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wise and so beneficent, was there none to save thee? None! none ! Essex. I now perceive that thou lamentest what almost every father is destined to lament. Happiness must be bought, although the payment may be delayed. Consider, the same calamity might have befallen thee here in London. Neither the houses of ambassadors, nor the palaces of kings, nor the altars of God himself, are asylums against death. How do I know but under this very roof there may sleep some latent calamity, that in an instant shall cover with gloom every inmate of the house, and every far dependant ? Spenser.—God avert it! Essex.—Every day, every hour of the year do hundreds mourn what thou mournest. Spenser.-Oh! no, no, no ! Calamities there are around us; calamities there are all over the earth; calamities there are in all seasons; but none in any season, none in any place, like mine. Essex.-So say all fathers—so say all husbands. Look at any old mansion, and let the sun shine as it may on the golden vanes, or the arms recently quartered over the gateway, or the embayed window, and on the happy pair that haply is toying at it, nevertheless thou mayest say, that of a certainty the same fabric hath seen much sorrow within its chambers, and heard many wailings: and each time this was the heaviest stroke of all. Funerals have passed along through the stout-hearted knights upon the wainscot, and amid the laughing nymphs upon the arras. Old servants have shaken their heads, as if somebody had deceived them, when they found that beauty and nobility could perish-Edmund! The things that are too true, pass by us as if they were not true at all; and when they have singled us out, then only do they strike us. Thou and I must go too. Perhaps the next year may blow us away with its fallen leaves. Spenser.–For you, my lord, many years, I trust, are waiting ; I never shall see those fallen leaves. No leaf, no bud, will spring upon the earth, before I sink into her breast for ever. Essex. Thou, who art wiser than most men, shouldest bear with patience, equanimity and courage, what is common to all. Spenser.- Enough! enough! enough! Have all men seen their infant burnt to ashes before their eyes ? Essex.—Gracious God! merciful Father! what is this? Spenser: Burned alive! burned to ashes! burned to ashes ! The flames dart their serpent tongues through the nursery window. I cannot quit thee, my Elizabeth ! I cannot lay down our Edmund. Oh! these flames! they persecute, they enthrall me—they curl round my temples-they hiss upon my brain—they taunt me with their fierce, foul voices—they carp at me—they wither me—they consume me — throwing back to me a little of life, to roll and suffer in, with their fangs upon me. Ask me, my lord, the things you wish to know from me; I may answer them; I am now composed again.
Command me, my gracious lord, I would yet serve you ; soon I shall be unable. You have stooped to raise me up-you have borne with me-you have pitied me, even like one not powerful. You have brought comfort, and will leave it with me; fr gratitude is comfort -Oh! my memory stands all a-tiptoe on one burning point: when it drops from it, then it perishes. Spare me; ask me nothing ; let me weeld before thee in peace; the kindest act of greatness. Essex.-I should
rather have dared to mount into the midst of the conflagration, than I now dare entreat thee not to weep. The tears that overflow thy heart, my Spenser, will staunch and heal it in their sacred stream, but not without hope in God. Spenser.--My hope in God is, that I may soon see again what he has taken from me. Amid the myriads of angels, there is not one so beautiful : and even he (if there be any) who is appointed my guardian, could never love me so. Ah! these are idle thoughts, vain wanderings, distempered dreams. If there ever were guardian angels, he who so wanted one, my helpless boy, would not have left these arms upon my knees. Essex.-God help and sustain thee, too gentle Spenser! I will never desert thee. But what am I? Great they have called me! Alas ! how powerless, then, and infantile is greatness in the presence of calamity."-Vol. ii. pp. 239242.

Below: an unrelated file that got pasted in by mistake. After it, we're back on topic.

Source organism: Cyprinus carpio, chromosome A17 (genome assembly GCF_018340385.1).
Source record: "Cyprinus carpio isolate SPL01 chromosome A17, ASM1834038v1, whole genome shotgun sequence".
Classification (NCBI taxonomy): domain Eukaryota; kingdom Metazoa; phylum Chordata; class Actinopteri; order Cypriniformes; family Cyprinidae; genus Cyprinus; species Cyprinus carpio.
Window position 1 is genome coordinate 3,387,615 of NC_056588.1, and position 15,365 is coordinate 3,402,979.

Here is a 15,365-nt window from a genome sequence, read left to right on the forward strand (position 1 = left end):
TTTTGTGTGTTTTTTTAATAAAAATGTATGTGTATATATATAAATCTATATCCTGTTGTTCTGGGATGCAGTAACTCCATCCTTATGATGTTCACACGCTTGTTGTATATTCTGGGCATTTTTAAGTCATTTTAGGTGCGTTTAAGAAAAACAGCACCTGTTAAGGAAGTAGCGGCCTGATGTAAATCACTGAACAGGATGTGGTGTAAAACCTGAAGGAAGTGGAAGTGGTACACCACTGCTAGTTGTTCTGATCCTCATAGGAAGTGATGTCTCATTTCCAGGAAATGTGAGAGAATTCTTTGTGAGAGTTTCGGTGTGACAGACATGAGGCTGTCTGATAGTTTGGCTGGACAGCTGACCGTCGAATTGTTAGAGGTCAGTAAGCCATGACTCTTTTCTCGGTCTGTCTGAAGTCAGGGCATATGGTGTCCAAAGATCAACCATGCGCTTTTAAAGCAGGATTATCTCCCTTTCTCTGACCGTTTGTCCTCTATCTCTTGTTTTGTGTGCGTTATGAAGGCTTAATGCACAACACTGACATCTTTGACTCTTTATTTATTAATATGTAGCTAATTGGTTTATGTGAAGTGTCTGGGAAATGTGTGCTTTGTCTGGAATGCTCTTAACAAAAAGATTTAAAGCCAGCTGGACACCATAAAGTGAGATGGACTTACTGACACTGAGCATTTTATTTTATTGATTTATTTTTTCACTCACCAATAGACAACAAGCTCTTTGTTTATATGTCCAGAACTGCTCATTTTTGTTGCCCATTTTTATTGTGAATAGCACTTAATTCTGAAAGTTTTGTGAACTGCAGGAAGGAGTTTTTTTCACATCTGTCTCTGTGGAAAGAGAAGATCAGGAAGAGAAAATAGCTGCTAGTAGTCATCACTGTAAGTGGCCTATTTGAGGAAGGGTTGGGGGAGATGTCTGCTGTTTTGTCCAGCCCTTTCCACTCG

Of one who could produce this noble and melting scene, we feel that it would be unhallowed, that it would be ungrateful in us to renew our censures, while the sacred source of sympathy within us, unlocked by his master hand, is still unclosed. We are content with the expression of our opinion already made. Against the judgments of his “ enemies,” (his name for unfavourable critics,) he has appealed to posterity, and posterity alone can settle his doom. We wonder greatly what it will be. We willingly acknowledge that he is a very remarkable writer, but is he to be loved and honoured as a great one ?
ART. IV.-The Philosophy of Trade ; or, Outlines of a Theory
of Profits and Prices, including an Examination of the Principles which determine the relative value of Corn Labour and Currency._By PATRICK JAMES STIRLING. Edinburgh : Oliver & Boyd. 1846.
POLITICAL ECONOMY has suffered in many respects from its having been dealt with too exclusively and too rigidly, as if it were one of the exact sciences. Yet it is not to be wondered at, nay it is most natural, that it should have been thus dealt with There is enough of number, and measurement, and proportion in the very terms which it employs, and the elements wherewith it has to do, to account for its having been regarded mainly as a science of quantities, and being treated accordingly. Possessing, as it does, these mathematical qualities, we need be at no loss to explain why so mathematical a treatment has been bestowed on it. There is scarcely one of its data which does not admit of
being stated numerically; and one of the likeliest consequences in the world is, that not only the reasoning upon these should have been in the style and character of an algebraic demonstration, but that the doctrine which emerged from it should have been given forth in the aspect and manner of an algebraic formula. To satisfy our readers as to the truth of this observation, we need do little more than repeat the chief words or phrases which enter into the nomenclature of political economy,--as value, and profit, and capital, and prices, and wages, and rent; all of which can be expressed arithmetically, and so the relation between them be stated in the form of an arithmetical proportion. And hence the mighty stress that has been laid, and the earnest controversies which have been held by the respective theorists, on the terms of their science. It is perfectly right that these should be defined with clearness, and with the consent, when it can be had, of all parties; for how can men understand each other unless they annex the same meaning to the words which they employ? But then, along with this, there has been a lurking imagination that the whole doctrine of the science could be raised from the groundwork of these definitions—just as the entire body of geometrical truth, vast, and various, and voluminous, nay, of infinite magnitude as it is,—that the whole of this, known and unknown, might be said to rest on the basis of a few outset definitions in geometry. And hence the abstract and demonstrative style of many of its writers, in whom the logical has greatly prevailed over the observational; and who, by playing at logic with the terms of their science, have elicited in the form, and with all the pretension of demonstrative truths, so many dogmata which do come sadly into conflict with the lessons of ordinary experience. They could not have been carried so far astray by the analogy which has misled them, had they prosecuted their science less in the manner of the pure mathematics, and more in that of the mixed mathematics, so as to have let in more of light from the outer world ; and by which they could have so modified their conclusions as to have brought them into closer adjustment with what takes place in living and palpable reality on the theatre of human affairs. In this respect Dr. Adam Smith has mightily the advantage both of Mill and of Ricardo although even in his political economy some of its best reasoned and goodliest propositions would need to be greatly qualified ere they could be admitted as universal truths, and still more ere they should be acted on as rules for the guidance of statesmen or for the well-being of society. For though the analogy be much closer between the economical and the mathematical sciences when the former is conducted less in the methods of the pure, and more in those of the mixed mathematics, there still re